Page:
The Impact of Increased Tax Subsidies on the Insurance Coverage of Self-Employed Families: Evidence from the 1996–2004 Medical Expenditure Panel Survey
AbstractThe share of health insurance premiums that self-employed workers can deduct when computing federal income taxes rose from 30 percent in 1996 to 100 percent in 2003. Data from the 1996–2004 Medical Expenditure Panel Survey are used to show that the increased tax subsidy was associated with substantial increases in private coverage among self-employed workers and their spouses. Estimated effects on public coverage and the coverage of children were smaller in magnitude and less precisely estimated. Simulation results show that much of the post-1996 subsidy increase represented an inframarginal transfer to persons who would have had held private insurance anyway. Nevertheless, increased subsidization expanded private coverage by 1.1 to 1.7 million persons, at a cost per newly insured person less than $2,300 in all simulations—a cost below that found in simulations of more broadly based subsidies.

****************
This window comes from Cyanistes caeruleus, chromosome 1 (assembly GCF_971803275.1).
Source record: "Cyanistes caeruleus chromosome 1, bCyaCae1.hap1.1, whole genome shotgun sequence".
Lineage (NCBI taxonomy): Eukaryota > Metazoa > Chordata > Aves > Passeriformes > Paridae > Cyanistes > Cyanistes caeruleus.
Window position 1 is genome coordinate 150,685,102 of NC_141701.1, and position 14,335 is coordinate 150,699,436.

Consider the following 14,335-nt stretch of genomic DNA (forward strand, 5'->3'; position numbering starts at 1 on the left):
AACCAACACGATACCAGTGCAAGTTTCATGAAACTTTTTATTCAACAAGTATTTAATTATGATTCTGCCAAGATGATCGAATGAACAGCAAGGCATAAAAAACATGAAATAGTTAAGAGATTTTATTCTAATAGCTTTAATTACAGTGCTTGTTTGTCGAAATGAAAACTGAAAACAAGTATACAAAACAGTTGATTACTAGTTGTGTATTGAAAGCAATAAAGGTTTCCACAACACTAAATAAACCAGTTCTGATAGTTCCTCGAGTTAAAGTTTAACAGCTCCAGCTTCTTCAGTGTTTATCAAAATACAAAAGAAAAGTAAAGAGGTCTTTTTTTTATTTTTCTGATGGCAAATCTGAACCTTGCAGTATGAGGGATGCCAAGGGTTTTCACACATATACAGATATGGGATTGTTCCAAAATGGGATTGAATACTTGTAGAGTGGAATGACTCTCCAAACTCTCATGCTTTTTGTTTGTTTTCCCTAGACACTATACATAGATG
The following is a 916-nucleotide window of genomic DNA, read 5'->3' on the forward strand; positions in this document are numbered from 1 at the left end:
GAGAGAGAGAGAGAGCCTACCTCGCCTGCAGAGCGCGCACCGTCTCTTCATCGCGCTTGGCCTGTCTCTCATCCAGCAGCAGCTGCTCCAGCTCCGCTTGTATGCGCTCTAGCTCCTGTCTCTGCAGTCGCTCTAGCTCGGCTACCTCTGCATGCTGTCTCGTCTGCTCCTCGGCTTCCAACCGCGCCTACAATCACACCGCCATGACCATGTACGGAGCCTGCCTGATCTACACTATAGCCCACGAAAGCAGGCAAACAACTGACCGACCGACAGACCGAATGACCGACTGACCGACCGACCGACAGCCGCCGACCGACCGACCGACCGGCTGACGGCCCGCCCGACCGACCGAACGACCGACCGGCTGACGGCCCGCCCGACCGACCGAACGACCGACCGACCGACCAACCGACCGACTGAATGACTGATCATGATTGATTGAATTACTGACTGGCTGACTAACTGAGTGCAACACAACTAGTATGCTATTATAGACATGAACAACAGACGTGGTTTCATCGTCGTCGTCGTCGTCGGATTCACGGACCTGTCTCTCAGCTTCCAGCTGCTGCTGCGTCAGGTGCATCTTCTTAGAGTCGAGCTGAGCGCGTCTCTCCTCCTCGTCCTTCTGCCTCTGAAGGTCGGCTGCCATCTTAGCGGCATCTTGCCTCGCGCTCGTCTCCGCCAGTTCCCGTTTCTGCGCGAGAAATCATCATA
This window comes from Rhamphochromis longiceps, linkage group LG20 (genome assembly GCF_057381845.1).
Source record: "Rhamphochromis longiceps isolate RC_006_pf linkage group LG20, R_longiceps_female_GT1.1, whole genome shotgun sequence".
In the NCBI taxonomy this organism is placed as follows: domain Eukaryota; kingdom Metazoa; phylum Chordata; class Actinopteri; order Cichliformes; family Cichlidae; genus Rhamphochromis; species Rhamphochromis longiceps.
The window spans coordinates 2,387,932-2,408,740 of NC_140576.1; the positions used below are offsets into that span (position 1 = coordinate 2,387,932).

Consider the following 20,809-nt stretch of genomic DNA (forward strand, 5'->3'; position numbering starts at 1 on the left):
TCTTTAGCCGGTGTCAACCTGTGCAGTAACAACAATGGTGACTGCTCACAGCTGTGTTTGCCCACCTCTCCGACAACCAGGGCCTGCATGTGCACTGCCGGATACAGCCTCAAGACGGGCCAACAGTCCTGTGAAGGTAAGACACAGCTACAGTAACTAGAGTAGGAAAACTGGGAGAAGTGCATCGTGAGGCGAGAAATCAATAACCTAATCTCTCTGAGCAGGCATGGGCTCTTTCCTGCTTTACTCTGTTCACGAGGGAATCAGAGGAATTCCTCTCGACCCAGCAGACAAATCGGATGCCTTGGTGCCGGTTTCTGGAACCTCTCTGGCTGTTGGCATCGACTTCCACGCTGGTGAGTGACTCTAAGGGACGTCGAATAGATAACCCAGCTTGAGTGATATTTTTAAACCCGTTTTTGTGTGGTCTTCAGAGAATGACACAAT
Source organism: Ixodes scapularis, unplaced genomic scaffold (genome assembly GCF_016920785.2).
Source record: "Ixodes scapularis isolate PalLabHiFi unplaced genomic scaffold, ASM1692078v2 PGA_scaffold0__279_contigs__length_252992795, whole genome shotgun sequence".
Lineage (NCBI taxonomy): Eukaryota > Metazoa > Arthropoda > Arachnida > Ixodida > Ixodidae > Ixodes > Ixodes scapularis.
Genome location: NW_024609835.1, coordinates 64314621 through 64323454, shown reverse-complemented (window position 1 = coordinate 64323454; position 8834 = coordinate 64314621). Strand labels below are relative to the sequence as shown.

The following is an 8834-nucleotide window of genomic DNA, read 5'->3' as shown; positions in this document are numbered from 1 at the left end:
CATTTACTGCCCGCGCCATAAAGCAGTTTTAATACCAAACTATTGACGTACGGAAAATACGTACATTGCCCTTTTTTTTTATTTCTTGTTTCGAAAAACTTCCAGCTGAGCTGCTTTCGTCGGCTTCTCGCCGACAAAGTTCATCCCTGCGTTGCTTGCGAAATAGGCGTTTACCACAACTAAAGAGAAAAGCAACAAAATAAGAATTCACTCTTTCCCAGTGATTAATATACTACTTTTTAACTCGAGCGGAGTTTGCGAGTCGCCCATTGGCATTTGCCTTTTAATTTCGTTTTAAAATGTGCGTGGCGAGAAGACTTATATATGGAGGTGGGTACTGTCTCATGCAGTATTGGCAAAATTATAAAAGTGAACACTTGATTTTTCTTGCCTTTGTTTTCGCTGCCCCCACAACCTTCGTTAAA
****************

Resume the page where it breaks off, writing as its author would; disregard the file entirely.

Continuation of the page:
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Bibliographic InfoArticle provided by University of Wisconsin Press in its journal Journal of Human Resources.
Volume (Year): 44 (2009)
Issue (Month): 1 ()
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Web page: http://jhr.uwpress.org/
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- C. J. Krizan & Adela Luque & Alice Zawacki, 2014. "The Effect Of Employer Health Insurance Offering On The Growth And Survival Of Small Business Prior To The Affordable Care Act," Working Papers 14-22, Center for Economic Studies, U.S. Census Bureau.
- Asako S. Moriya & Kosali Simon, 2014. "Impact of Premium Subsidies on the Take-up of Health Insurance: Evidence from the 2009 American Recovery and Reinvestment Act (ARRA)," NBER Working Papers 20196, National Bureau of Economic Research, Inc.
- Heim, Bradley T. & Lurie, Ithai Z., 2010. "The effect of self-employed health insurance subsidies on self-employment," Journal of Public Economics, Elsevier, vol. 94(11-12), pages 995-1007, December.
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